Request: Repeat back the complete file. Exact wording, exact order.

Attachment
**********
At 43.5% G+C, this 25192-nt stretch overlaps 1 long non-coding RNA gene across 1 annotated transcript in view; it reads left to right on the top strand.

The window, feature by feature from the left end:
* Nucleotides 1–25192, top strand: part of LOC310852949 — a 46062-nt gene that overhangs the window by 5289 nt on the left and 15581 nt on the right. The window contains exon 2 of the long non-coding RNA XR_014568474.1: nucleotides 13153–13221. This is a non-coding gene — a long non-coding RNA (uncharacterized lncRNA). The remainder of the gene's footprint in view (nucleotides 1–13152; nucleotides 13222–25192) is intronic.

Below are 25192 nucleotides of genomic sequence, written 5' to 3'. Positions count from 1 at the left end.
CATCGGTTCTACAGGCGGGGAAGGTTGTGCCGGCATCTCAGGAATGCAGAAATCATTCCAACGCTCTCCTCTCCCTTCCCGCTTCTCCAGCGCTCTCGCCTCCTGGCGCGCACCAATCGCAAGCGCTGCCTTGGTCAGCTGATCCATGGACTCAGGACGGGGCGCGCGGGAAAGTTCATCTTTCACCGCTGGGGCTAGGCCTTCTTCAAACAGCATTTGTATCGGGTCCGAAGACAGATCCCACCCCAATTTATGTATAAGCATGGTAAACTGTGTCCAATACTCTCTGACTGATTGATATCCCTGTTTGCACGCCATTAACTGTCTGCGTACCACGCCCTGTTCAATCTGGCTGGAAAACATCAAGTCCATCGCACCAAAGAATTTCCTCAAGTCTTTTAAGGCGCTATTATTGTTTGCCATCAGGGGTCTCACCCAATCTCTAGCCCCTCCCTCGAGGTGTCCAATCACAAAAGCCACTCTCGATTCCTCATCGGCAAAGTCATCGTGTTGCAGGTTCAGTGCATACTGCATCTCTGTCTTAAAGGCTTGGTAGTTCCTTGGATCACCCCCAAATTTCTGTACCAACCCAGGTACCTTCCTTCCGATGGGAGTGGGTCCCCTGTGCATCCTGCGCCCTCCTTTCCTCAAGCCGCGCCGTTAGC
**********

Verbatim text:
At 43.5% G+C, this 25192-nt stretch overlaps 1 long non-coding RNA gene across 1 annotated transcript in view; it reads left to right on the top strand.

The window, feature by feature from the left end:
* Nucleotides 1–25192, top strand: part of LOC310852949 — a 46062-nt gene that overhangs the window by 5289 nt on the left and 15581 nt on the right. The window contains exon 2 of the long non-coding RNA XR_014568474.1: nucleotides 13153–13221. This is a non-coding gene — a long non-coding RNA (uncharacterized lncRNA). The remainder of the gene's footprint in view (nucleotides 1–13152; nucleotides 13222–25192) is intronic.

Below are 25192 nucleotides of genomic sequence, written 5' to 3'. Positions count from 1 at the left end.
CATCGGTTCTACAGGCGGGGAAGGTTGTGCCGGCATCTCAGGAATGCAGAAATCATTCCAACGCTCTCCTCTCCCTTCCCGCTTCTCCAGCGCTCTCGCCTCCTGGCGCGCACCAATCGCAAGCGCTGCCTTGGTCAGCTGATCCATGGACTCAGGACGGGGCGCGCGGGAAAGTTCATCTTTCACCGCTGGGGCTAGGCCTTCTTCAAACAGCATTTGTATCGGGTCCGAAGACAGATCCCACCCCAATTTATGTATAAGCATGGTAAACTGTGTCCAATACTCTCTGACTGATTGATATCCCTGTTTGCACGCCATTAACTGTCTGCGTACCACGCCCTGTTCAATCTGGCTGGAAAACATCAAGTCCATCGCACCAAAGAATTTCCTCAAGTCTTTTAAGGCGCTATTATTGTTTGCCATCAGGGGTCTCACCCAATCTCTAGCCCCTCCCTCGAGGTGTCCAATCACAAAAGCCACTCTCGATTCCTCATCGGCAAAGTCATCGTGTTGCAGGTTCAGTGCATACTGCATCTCTGTCTTAAAGGCTTGGTAGTTCCTTGGATCACCCCCAAATTTCTGTACCAACCCAGGTACCTTCCTTCCGATGGGAGTGGGTCCCCTGTGCATCCTGCGCCCTCCTTTCCTCAAGCCGCGCCGTTAGC